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NAMIC Wants More Eyes for Visions

With diversity in hiring at top of mind for cable, the National Association of Minorities in Communications is hoping that the industry will view its annual Vision Awards as an important vehicle to showcase its multiculturalism.

Coming off its successful April 14 show, Vision Awards producers are hoping to gain more support from the industry, including cable-network coverage of next year's show, which honors cable programming that reflects cultural diversity.

"We would like the industry to look at the Vision Awards as a showcase for programs that they spend millions of dollars to produce, but that often don't receive much recognition," Vision Awards co-producer Kyle Bowser said.

"NAMIC created the awards to praise the industry for what they've done and to encourage them to do more of it," added Bowser, who is president of independent production company Res Ipsa Media Inc.

Along with the traditional six categories representing the best in drama, news, comedy, children's entertainment, documentaries and music/variety, this year's show featured awards for best comedic and dramatic performance, NAMIC said.

Home Box Office took home the most awards, with three.

"We've done everything we can to ensure that this is clearly a celebration of multicultural performers," Vision Awards co-creator Gregory Amerson said.

While NAMIC received more than 163 entries from 21 networks, Bowser said he would like to see the industry produce even more multicultural-oriented shows.

To illustrate the paucity of such programming, Bowser said, the entries-which represented almost all of those networks' multicultural shows-cumulatively totaled 1/20th of 1 percent of those networks' programming hours when factored over one year's time.

"Clearly, there is a void when you consider the fact that all minority groups combined represent about 35 percent of the [U.S.] population," Bowser said. "But each year, the number of [entries] continues to increase."

MediaOne Group Inc. will distribute a tape of this year's event to its California systems. Amerson hopes other systems will also choose to carry the program via local-access channels.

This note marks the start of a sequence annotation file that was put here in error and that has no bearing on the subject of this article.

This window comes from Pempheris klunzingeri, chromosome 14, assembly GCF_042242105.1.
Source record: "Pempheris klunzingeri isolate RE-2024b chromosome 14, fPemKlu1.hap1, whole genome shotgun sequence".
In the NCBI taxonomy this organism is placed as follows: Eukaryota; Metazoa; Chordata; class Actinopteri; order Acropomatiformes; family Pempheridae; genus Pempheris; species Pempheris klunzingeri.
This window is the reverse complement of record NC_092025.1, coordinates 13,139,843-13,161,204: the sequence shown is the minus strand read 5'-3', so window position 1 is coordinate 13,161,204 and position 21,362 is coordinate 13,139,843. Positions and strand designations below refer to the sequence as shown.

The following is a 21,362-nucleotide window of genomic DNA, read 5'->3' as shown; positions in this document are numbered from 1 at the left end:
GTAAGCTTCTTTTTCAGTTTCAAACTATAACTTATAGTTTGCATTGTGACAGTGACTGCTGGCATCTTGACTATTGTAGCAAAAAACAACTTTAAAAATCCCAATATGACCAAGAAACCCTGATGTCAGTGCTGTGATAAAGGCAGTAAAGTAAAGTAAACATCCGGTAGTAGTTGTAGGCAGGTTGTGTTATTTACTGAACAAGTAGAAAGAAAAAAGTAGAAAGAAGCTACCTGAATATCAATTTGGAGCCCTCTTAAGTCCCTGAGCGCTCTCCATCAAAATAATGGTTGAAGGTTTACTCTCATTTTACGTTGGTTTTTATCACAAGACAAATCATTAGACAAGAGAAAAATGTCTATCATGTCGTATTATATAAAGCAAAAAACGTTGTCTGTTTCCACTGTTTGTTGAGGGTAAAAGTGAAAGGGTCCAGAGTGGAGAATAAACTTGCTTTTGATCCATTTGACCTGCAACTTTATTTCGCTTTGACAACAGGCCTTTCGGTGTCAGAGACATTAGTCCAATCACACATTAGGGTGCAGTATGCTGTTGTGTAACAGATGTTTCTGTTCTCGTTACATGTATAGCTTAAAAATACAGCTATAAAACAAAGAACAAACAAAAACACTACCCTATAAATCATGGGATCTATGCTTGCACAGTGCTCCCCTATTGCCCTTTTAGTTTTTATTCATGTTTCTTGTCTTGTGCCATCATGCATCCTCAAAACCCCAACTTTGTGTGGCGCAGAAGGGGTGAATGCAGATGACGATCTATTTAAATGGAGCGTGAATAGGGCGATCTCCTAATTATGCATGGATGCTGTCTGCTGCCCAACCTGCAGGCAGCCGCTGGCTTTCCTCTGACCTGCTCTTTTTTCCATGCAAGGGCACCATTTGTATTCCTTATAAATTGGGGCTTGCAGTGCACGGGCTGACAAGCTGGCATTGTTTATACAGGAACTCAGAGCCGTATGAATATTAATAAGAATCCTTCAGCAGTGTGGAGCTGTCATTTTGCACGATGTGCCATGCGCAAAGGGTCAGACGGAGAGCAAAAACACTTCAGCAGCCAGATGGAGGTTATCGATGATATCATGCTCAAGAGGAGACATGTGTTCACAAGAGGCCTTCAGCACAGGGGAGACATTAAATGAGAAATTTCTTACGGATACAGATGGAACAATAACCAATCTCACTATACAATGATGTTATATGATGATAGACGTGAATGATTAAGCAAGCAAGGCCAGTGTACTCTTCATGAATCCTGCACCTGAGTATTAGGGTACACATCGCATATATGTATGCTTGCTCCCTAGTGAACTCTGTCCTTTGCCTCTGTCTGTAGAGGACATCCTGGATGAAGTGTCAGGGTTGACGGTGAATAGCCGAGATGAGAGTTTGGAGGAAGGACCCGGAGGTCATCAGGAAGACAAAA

And NAMIC has had "informal discussions" with several networks for a live telecast of the show-the only awards show that exclusively recognizes cable programming.

NAMIC honored National Association for the Advancement of Colored People president Kweisi Mfume with its "Quasar Award," given to an individual who has effected dramatic change in support of diversity within the telecommunications industry.

The NAACP days earlier released a critical report reprimanding the industry for below-average performance in hiring minorities in upper-management positions, as well as for its failure to effectively use minority vendors and to advertise in minority media outlets.

2000 NAMIC Vision Award Winners

R. Thomas Umstead serves as senior content producer, programming for Multichannel News, Broadcasting + Cable and Next TV. During his more than 30-year career as a print and online journalist, Umstead has written articles on a variety of subjects ranging from TV technology, marketing and sports production to content distribution and development. He has provided expert commentary on television issues and trends for such TV, print, radio and streaming outlets as Fox News, CNBC, the Today show, USA Today, The New York Times and National Public Radio. Umstead has also filmed, produced and edited more than 100 original video interviews, profiles and news reports featuring key cable television executives as well as entertainers and celebrity personalities.